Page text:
Protecting Food From Terrorists

At last, government safeguards start to kick in

Until recently, the US government gave a low priority to the risk of a biological terrorist attack on the nation's food supply.

Fortunately, that neglect of "agroterrorism" is changing quickly - and for good reason.

Trying to shake American lethargy, former Health and Human Services Secretary Tommy Thompson left his post last December with a sober warning: "I, for the life of me, cannot understand why the terrorists have not, you know, attacked our food supply, because it is so easy to do."

True, the Bioterrorism Preparedness Act of 2002 has some provisions on agroterror. But it was not until late 2003 that the first major congressional hearing devoted solely to this subject was held - and January 2004 before a critical presidential directive on food security kicked into gear. Now, after a slow start, the US is taking notable steps to protect this soft target.

At the first-ever international conference on agroterrorism in Kansas City in May, FBI Director Robert Mueller noted that federal departments and agencies, including the FBI, CIA, US Department of Agriculture (USDA), Food and Drug Administration, and Department of Defense now meet regularly to identify threats and develop responses to agroterror.

Terrorists have studied the idea

"We know that members of Al Qaeda have studied our agriculture industry," Mr. Mueller remarked with candor. Others note that 9/11 hijackers were investigating crop-dusting planes.

With agriculture making up 13 percent of the economy and 18 percent of employment, the devastating results of an agroterror attack could go far beyond human casualties and include an economic crisis and a loss of confidence in government. Even a false alarm over agroterrorism can prove costly. Some may recall the 1989 Chilean grape scare: A terror group phoned the US embassy in Chile claiming cyanide was in that country's grapes. The cost was an entire crop of Chilean fruit and about $200 million in lost revenue.

Lately, a bumper crop of signs show agroterror is now being taken more seriously.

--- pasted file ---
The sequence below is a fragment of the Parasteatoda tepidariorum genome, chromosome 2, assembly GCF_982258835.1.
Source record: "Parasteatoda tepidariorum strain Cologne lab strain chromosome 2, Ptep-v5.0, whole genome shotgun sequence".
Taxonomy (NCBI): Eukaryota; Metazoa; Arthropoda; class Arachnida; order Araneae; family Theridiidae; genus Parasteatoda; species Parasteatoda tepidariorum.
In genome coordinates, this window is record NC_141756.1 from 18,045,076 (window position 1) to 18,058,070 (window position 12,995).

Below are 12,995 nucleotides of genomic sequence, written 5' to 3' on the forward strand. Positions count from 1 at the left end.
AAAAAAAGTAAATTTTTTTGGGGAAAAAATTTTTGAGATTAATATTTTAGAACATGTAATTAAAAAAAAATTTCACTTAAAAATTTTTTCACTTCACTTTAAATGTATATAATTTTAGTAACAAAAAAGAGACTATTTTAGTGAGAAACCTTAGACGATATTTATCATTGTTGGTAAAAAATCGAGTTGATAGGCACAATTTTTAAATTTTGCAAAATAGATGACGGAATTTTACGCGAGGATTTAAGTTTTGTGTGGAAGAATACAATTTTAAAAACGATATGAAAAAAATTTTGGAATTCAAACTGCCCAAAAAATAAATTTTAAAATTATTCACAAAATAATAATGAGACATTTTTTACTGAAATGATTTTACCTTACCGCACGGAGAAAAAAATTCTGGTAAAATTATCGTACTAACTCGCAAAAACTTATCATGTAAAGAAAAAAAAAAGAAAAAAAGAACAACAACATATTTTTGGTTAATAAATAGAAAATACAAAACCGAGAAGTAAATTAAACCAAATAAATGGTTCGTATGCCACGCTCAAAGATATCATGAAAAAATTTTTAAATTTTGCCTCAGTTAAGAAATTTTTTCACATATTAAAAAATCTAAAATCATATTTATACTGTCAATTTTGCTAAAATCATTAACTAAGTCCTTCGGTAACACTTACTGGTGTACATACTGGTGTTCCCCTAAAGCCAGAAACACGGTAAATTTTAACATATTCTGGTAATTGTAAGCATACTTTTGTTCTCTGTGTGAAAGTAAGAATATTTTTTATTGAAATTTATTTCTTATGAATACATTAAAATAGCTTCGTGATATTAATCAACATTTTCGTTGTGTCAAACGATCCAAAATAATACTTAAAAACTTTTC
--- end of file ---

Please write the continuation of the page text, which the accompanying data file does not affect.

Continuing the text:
Last month, the Bush administration announced a "strategic partnership" that will send public health and homeland security experts to each state to help pinpoint vulnerabilities in the agriculture and food sectors. Funding at USDA for research and other efforts to counter agro-terrorism doubled in the first two years after 9/11. The USDA has coordinators to develop emergency response plans. And in June, food importers were required to give prior notice of their shipments.

But the US still lacks sufficient veterinarians to recognize foreign animal disease; and the ability to rapidly diagnose and treat the problem with vaccines is limited, the General Accountability Office (GAO) noted in a March report. Also missing is an honest reassessment of the physical processes and management of concentrated animal feeding operations.

The meat industry's profitable practice of breeding and rearing livestock and poultry in highly concentrated settings - with massive feed lot operations - can make the nation a "vulnerable target," the GAO wrote.

Between 80 and 90 percent of grain-fed beef cattle is concentrated in under 5 percent of the nation's feed lots, the GAO found. Introduction of an animal disease into even a single feed lot "could have serious economic consequences," the investigative agency wrote. The Congressional Research Service last year came to a similar conclusion.

If, as seems likely, concentrated animal feeding and processing leaves the nation and meat industry at risk, then along with calls for more attention to faster response times, vaccines, and disease diagnoses should come study of structural and process issues in animal operations that make the US food supply vulnerable.

Risk-cost trade-off

What needs to be determined is the risk-cost trade-off, because substantially changing something so fundamental as the centralized processing of animals could be hugely disruptive. Distributing livestock into smaller groups, for instance, or slowing the pace of transporting animals to better test them might reduce the risk of a bio-attack, but could prove prohibitively expensive. Such big-picture questions need to be raised, but also assessed for their practicality.

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